Clark is the man in constant rebirth. A series of chapters with Kafkaesque titles – The Promise, The Lie, The Transformation – allude to his duality and process of transformation, but also attempt to fully capture his complexity, to neatly outline him as the subject of a readable narrative. Maierhofer disposed of two portraits of him: a newspaper clip from the day of his arrest and the portrait of a smiling young man with sunglasses. This latter picture, which was taken in Germany when Clark was around seventeen, is the only photograph where we see him openly looking at the camera. “I love this picture”, says Maierhofer, “it delivers the naïve hope he had as a young man. When he first landed in the States, he spent some time in Pasadena trying to succeed as an actor. But he failed. When you travel to the US you just expect everything to be like in a Hollywood movie. The whole country is a particular setting of reality and fiction. This is what happened to Clark. He got the message of the American dream delivered by him in his living room in Germany, went there and expected that he could be anyone he wished.”
As an ideal, charismatic subject, Clark remains mysterious and blurry until the end. Still, Maierhofer confesses that romance gradually faded despite her initial fascination with him. The gloomy part of the story prevailed. “Inventing a fake persona and keeping track of the lie for thirty years takes a lot of calculation”, she explains. “Just imagine, Clark was never able to tell anyone about who he really was. I sometimes fantasise about him going out to these little drive-in bars, running across a stranger probably drunk, letting it all out and then going back home”.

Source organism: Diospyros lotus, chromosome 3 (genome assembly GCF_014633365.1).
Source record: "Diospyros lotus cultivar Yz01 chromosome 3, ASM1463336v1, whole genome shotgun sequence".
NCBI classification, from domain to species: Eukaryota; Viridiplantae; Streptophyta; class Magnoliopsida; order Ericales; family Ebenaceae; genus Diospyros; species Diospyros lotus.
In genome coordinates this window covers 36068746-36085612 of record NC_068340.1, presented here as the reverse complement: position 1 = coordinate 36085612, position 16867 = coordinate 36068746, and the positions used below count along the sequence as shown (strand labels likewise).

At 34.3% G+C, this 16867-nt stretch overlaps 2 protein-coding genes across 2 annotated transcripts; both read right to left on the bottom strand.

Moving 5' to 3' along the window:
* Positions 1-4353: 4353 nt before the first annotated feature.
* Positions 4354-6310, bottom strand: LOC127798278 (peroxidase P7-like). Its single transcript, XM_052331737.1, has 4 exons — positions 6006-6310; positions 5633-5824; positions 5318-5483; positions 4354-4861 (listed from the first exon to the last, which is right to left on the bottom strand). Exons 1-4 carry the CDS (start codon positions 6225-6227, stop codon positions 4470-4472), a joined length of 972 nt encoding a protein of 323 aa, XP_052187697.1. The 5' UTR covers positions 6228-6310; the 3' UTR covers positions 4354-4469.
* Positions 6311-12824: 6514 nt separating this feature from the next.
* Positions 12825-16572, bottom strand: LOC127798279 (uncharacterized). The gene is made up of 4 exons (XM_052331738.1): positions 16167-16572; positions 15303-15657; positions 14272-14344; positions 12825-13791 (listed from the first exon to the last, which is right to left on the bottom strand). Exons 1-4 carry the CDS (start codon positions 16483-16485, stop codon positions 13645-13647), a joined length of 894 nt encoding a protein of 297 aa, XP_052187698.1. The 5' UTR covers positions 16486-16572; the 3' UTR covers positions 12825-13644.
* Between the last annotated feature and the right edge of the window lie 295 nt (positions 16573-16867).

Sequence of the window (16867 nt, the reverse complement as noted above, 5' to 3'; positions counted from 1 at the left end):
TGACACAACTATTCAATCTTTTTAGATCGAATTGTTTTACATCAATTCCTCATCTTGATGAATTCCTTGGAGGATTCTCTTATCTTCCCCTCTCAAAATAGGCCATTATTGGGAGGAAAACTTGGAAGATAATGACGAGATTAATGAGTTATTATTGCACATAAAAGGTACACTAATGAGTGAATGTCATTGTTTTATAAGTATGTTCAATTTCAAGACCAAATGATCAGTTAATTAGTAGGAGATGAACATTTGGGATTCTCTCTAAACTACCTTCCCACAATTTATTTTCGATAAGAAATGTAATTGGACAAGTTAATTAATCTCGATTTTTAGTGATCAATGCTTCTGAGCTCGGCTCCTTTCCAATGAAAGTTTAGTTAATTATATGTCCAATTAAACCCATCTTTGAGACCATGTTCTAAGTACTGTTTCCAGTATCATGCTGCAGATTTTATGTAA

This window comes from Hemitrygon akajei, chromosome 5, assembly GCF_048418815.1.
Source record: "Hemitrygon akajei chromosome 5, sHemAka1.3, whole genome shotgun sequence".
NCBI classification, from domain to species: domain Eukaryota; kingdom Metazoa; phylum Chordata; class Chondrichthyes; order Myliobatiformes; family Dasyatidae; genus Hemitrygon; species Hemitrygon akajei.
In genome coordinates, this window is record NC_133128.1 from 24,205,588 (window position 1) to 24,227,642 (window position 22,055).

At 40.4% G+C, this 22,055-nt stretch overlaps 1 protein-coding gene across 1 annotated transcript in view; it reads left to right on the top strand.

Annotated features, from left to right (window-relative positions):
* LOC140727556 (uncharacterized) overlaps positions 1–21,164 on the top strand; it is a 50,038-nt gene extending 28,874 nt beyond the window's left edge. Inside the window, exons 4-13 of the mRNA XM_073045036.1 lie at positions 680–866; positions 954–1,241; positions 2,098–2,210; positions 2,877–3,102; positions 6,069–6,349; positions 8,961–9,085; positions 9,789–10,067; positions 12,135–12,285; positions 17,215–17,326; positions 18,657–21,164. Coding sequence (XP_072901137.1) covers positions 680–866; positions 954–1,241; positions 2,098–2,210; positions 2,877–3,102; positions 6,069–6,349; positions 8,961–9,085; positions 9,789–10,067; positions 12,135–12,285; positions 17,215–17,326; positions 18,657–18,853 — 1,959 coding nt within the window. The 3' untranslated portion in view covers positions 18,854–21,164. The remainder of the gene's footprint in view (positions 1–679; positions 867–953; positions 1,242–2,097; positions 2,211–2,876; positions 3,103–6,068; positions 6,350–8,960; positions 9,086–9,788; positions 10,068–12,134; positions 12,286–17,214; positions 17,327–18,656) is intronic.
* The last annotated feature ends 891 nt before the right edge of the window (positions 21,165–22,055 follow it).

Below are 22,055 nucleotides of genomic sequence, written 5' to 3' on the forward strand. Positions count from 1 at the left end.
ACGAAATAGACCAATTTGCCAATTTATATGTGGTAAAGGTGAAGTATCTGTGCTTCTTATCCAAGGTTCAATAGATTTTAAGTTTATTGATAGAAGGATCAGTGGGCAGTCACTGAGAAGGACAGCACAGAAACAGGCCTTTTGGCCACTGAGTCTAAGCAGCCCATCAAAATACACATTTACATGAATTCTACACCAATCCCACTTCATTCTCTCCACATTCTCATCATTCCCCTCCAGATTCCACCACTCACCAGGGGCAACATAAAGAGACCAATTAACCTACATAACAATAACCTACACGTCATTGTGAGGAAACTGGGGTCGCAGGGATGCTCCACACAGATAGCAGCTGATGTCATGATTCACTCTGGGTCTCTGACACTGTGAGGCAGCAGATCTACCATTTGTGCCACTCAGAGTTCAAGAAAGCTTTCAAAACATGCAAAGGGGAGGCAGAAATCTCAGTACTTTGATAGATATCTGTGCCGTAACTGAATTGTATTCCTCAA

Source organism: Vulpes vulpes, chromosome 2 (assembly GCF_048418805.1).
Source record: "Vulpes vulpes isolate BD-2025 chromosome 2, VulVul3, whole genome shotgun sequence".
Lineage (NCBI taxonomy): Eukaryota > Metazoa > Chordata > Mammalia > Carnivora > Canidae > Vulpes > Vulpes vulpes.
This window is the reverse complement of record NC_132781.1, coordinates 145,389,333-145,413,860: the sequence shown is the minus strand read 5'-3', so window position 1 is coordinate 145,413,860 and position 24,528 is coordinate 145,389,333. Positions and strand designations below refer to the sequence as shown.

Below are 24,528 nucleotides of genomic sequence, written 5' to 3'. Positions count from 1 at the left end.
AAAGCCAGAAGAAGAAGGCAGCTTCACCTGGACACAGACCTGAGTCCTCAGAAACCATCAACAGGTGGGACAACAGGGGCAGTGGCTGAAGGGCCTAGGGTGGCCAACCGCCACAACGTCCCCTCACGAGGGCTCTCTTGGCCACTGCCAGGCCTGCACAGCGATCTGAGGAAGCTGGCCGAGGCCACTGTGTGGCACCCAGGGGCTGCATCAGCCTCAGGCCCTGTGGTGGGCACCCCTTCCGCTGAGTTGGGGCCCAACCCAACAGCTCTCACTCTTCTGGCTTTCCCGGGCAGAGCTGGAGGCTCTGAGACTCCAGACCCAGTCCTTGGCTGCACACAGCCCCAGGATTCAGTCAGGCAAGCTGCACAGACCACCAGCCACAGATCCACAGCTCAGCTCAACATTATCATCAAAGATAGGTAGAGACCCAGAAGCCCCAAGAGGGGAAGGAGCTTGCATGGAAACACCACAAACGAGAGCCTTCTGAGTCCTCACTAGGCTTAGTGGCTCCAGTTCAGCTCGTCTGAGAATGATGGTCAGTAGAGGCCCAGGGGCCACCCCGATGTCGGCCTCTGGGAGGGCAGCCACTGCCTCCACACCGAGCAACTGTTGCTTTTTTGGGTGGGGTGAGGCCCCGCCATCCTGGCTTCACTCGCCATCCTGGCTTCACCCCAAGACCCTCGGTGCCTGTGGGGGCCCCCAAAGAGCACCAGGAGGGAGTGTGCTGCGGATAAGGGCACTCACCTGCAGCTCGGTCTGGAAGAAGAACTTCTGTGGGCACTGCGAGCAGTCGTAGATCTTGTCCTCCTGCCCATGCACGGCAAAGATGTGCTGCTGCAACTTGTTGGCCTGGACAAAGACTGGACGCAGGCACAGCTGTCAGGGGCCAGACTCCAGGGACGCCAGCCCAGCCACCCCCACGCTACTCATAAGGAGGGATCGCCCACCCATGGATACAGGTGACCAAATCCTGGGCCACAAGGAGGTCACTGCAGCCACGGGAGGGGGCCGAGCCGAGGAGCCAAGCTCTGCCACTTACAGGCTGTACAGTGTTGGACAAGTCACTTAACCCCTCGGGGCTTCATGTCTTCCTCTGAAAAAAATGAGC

Clark Rockefeller, or Christian Karl Gehartsreiter, is currently serving a sentence for murder in America. Sara-Lena Maierhofer carried out the project without meeting him; he never responded to her request. How would the work have turned out if he had said yes? “It would have certainly been less my project and more his”, responds Maierhofer. “Clark would have directed me. He is an extremely intelligent man who knows how to play the game of seduction. A con man is the perfect mirror. He gets into people’s heads, finds out about their desires and gives them what they want. In our case, it would have been the same. Clark would have sensed what I want and would have manipulated me. He would have been the rider and me the horse”.
Sara-Lena Maierhofer (born 1982 in Freudenstadt, Germany) lives and works in Berlin. She graduated in 2011 from the Fachhochschule Bielefeld with a degree in photography and media. Recent group shows include: Figuring Out, Taking Shape, Facing In at the LCC, London; Not Yet Titled at Westwerk, Hamburg; and Rear View/Borders of Photography at the Overkant, Amsterdam. Her latest work Dear Clark, a Portrait of a Con Man investigates the life and lies of Clark Rockefeller, aka Christian Gerhartsreiter, was on display at FOAM, Amsterdam from 16 December 2011 – 8 February 2012.